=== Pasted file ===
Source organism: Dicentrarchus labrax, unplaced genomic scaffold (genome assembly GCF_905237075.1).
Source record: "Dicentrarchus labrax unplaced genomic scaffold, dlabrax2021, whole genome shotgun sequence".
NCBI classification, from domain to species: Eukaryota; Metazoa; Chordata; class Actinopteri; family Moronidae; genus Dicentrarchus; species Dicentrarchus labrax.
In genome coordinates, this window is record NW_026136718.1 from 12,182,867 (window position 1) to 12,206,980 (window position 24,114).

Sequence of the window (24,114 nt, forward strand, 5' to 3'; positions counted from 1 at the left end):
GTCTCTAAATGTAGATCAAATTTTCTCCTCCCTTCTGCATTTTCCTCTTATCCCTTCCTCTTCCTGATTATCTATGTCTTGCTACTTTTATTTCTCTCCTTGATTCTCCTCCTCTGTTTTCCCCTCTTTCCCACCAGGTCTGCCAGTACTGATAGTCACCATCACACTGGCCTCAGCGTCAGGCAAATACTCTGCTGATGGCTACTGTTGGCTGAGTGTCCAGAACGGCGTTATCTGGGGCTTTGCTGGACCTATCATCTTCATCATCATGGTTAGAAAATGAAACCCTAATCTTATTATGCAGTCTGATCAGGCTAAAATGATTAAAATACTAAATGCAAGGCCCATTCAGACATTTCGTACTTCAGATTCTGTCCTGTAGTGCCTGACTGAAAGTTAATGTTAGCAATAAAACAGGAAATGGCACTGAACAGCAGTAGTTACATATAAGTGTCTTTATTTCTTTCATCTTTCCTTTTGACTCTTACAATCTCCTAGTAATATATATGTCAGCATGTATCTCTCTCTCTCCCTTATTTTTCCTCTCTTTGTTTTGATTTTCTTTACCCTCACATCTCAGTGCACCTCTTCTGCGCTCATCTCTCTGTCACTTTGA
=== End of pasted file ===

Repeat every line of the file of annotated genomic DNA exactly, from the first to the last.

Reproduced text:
Source organism: Dicentrarchus labrax, unplaced genomic scaffold (genome assembly GCF_905237075.1).
Source record: "Dicentrarchus labrax unplaced genomic scaffold, dlabrax2021, whole genome shotgun sequence".
NCBI classification, from domain to species: Eukaryota; Metazoa; Chordata; class Actinopteri; family Moronidae; genus Dicentrarchus; species Dicentrarchus labrax.
In genome coordinates, this window is record NW_026136718.1 from 12,182,867 (window position 1) to 12,206,980 (window position 24,114).

Sequence of the window (24,114 nt, forward strand, 5' to 3'; positions counted from 1 at the left end):
GTCTCTAAATGTAGATCAAATTTTCTCCTCCCTTCTGCATTTTCCTCTTATCCCTTCCTCTTCCTGATTATCTATGTCTTGCTACTTTTATTTCTCTCCTTGATTCTCCTCCTCTGTTTTCCCCTCTTTCCCACCAGGTCTGCCAGTACTGATAGTCACCATCACACTGGCCTCAGCGTCAGGCAAATACTCTGCTGATGGCTACTGTTGGCTGAGTGTCCAGAACGGCGTTATCTGGGGCTTTGCTGGACCTATCATCTTCATCATCATGGTTAGAAAATGAAACCCTAATCTTATTATGCAGTCTGATCAGGCTAAAATGATTAAAATACTAAATGCAAGGCCCATTCAGACATTTCGTACTTCAGATTCTGTCCTGTAGTGCCTGACTGAAAGTTAATGTTAGCAATAAAACAGGAAATGGCACTGAACAGCAGTAGTTACATATAAGTGTCTTTATTTCTTTCATCTTTCCTTTTGACTCTTACAATCTCCTAGTAATATATATGTCAGCATGTATCTCTCTCTCTCCCTTATTTTTCCTCTCTTTGTTTTGATTTTCTTTACCCTCACATCTCAGTGCACCTCTTCTGCGCTCATCTCTCTGTCACTTTGA